JOHNS CREEK, Ga. — Jason Dufner never showed much emotion at the PGA Championship. Not when he had the Wanamaker Trophy in the bag. Not when he threw it all away.
As the sun set on Atlanta Athletic Club, he just seemed numb.
Dufner wound up on the wrong end of one of the greatest comebacks in major championship history Sunday. Keegan Bradley overcame a five-shot deficit with three holes left in regulation then beat Dufner in a three-hole playoff.
"I'm so new at this situation, I don't know if I appreciate it as much as I will," Dufner said, quickly adding, "soon."
Dufner, 34, had not made a cut since late May, and he had never won on the PGA Tour — yet, here he was, on the cusp of winning one of the biggest events of all. He was playing textbook golf for the tough setup, keeping his ball in the fairway better than anyone and rolling the ball with poise and confidence on the greens.
He strolled the grounds like he owned the place, occasionally cracking a bit of a smile but mostly just staring straight ahead, as if this was his destiny.
Dufner went to the 15th tee four strokes ahead of the field and five up on Bradley.
But three straight bogeys by Dufner and two straight birdies by Bradley forced a playoff.
Now Dufner can take his place with all the guys who have endured heartbreak at the majors, from Scott Hoch to Jean Van de Velde.
"Maybe looking back in 10 or 15 years, I'll be disappointed if I never get another chance," Dufner said. "But I have a feeling I'll have more chances in a major to close one out."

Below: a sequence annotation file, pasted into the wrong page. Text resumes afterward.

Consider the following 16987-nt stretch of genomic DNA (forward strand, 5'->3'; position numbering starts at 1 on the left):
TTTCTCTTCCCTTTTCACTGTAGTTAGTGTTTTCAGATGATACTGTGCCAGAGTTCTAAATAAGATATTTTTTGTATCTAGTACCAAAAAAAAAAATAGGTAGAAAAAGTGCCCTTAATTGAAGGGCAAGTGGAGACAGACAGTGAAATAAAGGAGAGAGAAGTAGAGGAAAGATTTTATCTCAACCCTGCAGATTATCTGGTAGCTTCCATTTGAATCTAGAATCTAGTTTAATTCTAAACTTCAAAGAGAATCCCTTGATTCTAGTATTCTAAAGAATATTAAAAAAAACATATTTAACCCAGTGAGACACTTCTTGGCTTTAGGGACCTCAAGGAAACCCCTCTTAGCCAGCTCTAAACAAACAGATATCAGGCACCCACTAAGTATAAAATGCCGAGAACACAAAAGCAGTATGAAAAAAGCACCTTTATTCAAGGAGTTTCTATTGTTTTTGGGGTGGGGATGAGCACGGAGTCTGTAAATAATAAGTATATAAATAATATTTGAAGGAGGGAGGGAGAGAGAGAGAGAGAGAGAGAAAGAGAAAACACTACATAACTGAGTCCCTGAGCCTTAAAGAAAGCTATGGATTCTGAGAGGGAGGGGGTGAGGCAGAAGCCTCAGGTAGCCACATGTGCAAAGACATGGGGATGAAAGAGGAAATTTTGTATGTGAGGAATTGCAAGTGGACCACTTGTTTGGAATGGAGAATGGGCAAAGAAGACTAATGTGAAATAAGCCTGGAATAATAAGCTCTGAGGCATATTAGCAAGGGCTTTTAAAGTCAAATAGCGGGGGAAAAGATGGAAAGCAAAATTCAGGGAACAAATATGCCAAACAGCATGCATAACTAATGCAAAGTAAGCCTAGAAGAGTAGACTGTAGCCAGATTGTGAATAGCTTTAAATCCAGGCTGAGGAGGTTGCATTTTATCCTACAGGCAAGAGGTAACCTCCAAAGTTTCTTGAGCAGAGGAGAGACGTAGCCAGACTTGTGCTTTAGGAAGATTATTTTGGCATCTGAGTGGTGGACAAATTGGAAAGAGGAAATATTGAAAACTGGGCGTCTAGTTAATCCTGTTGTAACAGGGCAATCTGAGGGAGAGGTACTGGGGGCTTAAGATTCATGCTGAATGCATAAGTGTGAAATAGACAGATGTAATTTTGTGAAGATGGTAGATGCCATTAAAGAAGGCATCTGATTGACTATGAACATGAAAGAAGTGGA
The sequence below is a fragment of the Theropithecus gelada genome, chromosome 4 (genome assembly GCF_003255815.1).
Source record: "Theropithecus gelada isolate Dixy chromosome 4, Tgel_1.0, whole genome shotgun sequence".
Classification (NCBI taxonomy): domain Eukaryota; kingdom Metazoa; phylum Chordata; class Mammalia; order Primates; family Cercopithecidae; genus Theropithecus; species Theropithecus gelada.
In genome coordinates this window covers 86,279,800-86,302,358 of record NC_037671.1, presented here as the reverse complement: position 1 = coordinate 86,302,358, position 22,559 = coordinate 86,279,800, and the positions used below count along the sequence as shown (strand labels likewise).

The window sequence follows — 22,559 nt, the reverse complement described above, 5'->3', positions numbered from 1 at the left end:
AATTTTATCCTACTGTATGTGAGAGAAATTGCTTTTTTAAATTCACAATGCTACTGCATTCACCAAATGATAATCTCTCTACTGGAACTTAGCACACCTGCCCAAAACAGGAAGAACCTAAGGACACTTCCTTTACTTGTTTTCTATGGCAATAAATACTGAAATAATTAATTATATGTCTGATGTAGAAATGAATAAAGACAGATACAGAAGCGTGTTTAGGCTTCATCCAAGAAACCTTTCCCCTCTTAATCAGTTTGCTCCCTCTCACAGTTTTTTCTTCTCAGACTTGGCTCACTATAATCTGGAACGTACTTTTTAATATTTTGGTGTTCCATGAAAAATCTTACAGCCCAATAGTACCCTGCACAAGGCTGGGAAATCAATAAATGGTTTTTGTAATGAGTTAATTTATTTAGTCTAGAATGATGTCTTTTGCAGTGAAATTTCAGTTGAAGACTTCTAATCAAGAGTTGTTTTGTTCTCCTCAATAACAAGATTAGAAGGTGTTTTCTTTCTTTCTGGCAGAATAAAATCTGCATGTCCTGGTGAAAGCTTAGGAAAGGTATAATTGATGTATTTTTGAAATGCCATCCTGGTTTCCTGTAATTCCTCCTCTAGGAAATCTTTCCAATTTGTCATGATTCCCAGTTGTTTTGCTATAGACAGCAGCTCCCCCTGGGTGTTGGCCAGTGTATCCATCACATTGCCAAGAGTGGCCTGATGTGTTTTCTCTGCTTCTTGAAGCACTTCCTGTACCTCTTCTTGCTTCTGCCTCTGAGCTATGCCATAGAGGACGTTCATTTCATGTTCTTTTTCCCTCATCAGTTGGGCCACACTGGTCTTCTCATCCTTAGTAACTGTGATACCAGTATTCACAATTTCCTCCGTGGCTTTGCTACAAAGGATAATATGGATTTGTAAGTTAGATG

McIlroy heads out: Rory McIlroy decided to go on a tennis vacation.
The U.S. Open winner finished his PGA Championship with 74, sending him to 11-over 291 and a tie for 64th. His injured right wrist felt better, and he was simply glad for a few days off.
Though McIlroy, 22, isn't heading home to Northern Ireland, he's off to Cincinnati.
"I hear it's nice up there this time of year," he said with a grin.
Cincinnati is the site of a WTA tournament featuring friend Caroline Wozniacki. The two have been the subject of gossip since they were photographed together a month ago.
McIlroy, though, quickly turned the conversation back to his PGA performance. It was a struggle, he said, since injuring his wrist in the opening round on an ill-considered shot, the ball up against a tree root.
"I basically played 70 holes of this tournament not at 100 percent, so it's always going to be tough," he said.
Rickie's reflections: Rickie Fowler played in all four majors for the first time. And despite only seriously contending in the British Open, he believes he has learned a few things that will help him in 2012.
Fowler closed the PGA Championship with 68, leaving him 51st at 6 over. He was 38th at the Masters, missed the cut at the U.S. Open and took fifth at Royal St. George's last month.
"Definitely learned a bit," he said. "Played good in a couple of Open championships overseas and look forward to getting into some more of those and getting some better finishes than the other majors."
Fowler hoped that would be at Atlanta Athletic Club, instead an opening 74 and a third-round 75 took him out of the mix. Then Fowler turned things around.
"I really didn't want to finish double digits over par," he said. "So I had something to shoot for."
Phil's week: Phil Mickelson never got the stellar round he expected, shooting 70 to finish at even 280 and tie for 19th.
"I felt like I was one good round away, 4 or 5 under par the first three days of getting in it, but just wasn't able to do it," he said. "I just really struggled making birdies here."
Mickelson thought he might have a Sunday run after reaching 2 under heading to the back nine. But then came bogey at 10 and par on the 551-yard 12th hole to take away the momentum.
"I was thinking eagle on 12 and didn't get it done," he said. "I certainly thought there was an opportunity here."